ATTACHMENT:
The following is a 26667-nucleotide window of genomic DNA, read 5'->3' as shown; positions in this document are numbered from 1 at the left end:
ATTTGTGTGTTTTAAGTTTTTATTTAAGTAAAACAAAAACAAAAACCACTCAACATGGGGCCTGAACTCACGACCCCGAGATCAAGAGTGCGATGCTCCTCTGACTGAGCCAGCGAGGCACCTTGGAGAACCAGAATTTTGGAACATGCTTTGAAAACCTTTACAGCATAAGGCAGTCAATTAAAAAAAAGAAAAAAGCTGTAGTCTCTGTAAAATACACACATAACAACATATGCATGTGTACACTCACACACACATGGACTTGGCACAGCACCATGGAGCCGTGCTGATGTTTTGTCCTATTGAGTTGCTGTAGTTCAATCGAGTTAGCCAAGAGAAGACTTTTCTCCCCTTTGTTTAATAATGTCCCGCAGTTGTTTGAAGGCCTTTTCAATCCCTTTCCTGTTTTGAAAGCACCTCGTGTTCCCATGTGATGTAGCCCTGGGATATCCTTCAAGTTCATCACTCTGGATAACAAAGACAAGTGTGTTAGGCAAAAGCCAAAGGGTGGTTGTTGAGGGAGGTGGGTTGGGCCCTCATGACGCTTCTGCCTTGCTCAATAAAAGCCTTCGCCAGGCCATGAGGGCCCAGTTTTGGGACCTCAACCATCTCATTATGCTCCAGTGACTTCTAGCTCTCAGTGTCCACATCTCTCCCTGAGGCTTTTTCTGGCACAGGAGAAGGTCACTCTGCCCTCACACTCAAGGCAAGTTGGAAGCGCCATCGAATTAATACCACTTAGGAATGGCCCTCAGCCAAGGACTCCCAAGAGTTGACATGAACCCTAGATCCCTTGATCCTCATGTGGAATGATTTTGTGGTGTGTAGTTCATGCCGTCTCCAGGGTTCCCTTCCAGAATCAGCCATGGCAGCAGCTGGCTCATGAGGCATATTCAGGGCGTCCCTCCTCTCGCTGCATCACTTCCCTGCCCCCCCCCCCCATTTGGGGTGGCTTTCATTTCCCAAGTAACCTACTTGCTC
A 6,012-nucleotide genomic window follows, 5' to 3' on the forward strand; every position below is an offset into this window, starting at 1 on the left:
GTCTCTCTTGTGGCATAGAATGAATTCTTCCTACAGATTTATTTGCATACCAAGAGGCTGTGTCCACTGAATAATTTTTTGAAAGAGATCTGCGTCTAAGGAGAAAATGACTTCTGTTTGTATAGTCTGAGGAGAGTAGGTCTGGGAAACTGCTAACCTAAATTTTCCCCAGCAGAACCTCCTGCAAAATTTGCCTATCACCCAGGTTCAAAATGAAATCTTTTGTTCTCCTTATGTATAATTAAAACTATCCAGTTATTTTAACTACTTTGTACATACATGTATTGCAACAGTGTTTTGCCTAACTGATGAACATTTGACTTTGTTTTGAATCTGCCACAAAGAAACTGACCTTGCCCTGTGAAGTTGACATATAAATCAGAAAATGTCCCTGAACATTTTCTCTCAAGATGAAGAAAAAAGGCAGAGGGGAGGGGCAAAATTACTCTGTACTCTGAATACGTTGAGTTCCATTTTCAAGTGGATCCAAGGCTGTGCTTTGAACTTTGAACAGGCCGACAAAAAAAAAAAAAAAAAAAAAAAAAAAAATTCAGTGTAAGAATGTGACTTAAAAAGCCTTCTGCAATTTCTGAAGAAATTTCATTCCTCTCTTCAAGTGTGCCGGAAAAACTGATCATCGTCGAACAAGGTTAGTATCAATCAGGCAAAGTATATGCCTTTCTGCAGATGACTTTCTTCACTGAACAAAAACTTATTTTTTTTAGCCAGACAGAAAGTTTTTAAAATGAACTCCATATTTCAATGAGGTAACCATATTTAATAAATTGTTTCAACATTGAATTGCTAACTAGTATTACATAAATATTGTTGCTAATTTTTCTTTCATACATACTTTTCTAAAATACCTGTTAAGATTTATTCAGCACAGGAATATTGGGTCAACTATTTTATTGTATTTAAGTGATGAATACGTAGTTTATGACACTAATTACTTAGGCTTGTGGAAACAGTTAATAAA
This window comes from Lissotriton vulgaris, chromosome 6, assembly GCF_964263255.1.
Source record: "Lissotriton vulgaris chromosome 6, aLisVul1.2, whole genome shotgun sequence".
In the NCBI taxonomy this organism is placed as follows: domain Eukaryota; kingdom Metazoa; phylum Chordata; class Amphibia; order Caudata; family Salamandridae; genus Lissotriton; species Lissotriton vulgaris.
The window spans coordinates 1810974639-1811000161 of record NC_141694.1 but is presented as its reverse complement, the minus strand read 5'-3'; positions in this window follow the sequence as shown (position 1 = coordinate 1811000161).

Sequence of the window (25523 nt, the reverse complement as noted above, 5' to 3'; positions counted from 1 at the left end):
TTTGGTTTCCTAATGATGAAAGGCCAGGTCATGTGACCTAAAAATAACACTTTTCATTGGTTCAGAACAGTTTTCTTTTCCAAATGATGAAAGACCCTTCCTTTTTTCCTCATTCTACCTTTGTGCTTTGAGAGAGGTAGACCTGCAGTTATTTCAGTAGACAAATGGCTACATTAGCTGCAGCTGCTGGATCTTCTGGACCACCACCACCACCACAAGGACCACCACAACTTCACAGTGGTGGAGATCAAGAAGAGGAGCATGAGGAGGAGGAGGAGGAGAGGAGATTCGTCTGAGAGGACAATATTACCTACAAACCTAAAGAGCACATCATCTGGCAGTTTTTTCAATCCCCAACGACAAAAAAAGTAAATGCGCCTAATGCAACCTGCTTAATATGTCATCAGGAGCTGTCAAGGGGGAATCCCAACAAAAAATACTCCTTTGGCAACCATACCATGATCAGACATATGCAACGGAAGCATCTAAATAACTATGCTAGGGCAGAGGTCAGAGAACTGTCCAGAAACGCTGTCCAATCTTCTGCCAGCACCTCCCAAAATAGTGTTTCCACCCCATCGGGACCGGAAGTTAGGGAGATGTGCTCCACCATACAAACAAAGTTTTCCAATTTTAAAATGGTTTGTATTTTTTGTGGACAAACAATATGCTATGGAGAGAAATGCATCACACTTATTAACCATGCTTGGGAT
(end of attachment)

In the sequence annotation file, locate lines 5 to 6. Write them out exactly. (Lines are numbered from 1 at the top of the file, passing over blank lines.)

This window comes from Lissotriton vulgaris, chromosome 6, assembly GCF_964263255.1.
Source record: "Lissotriton vulgaris chromosome 6, aLisVul1.2, whole genome shotgun sequence".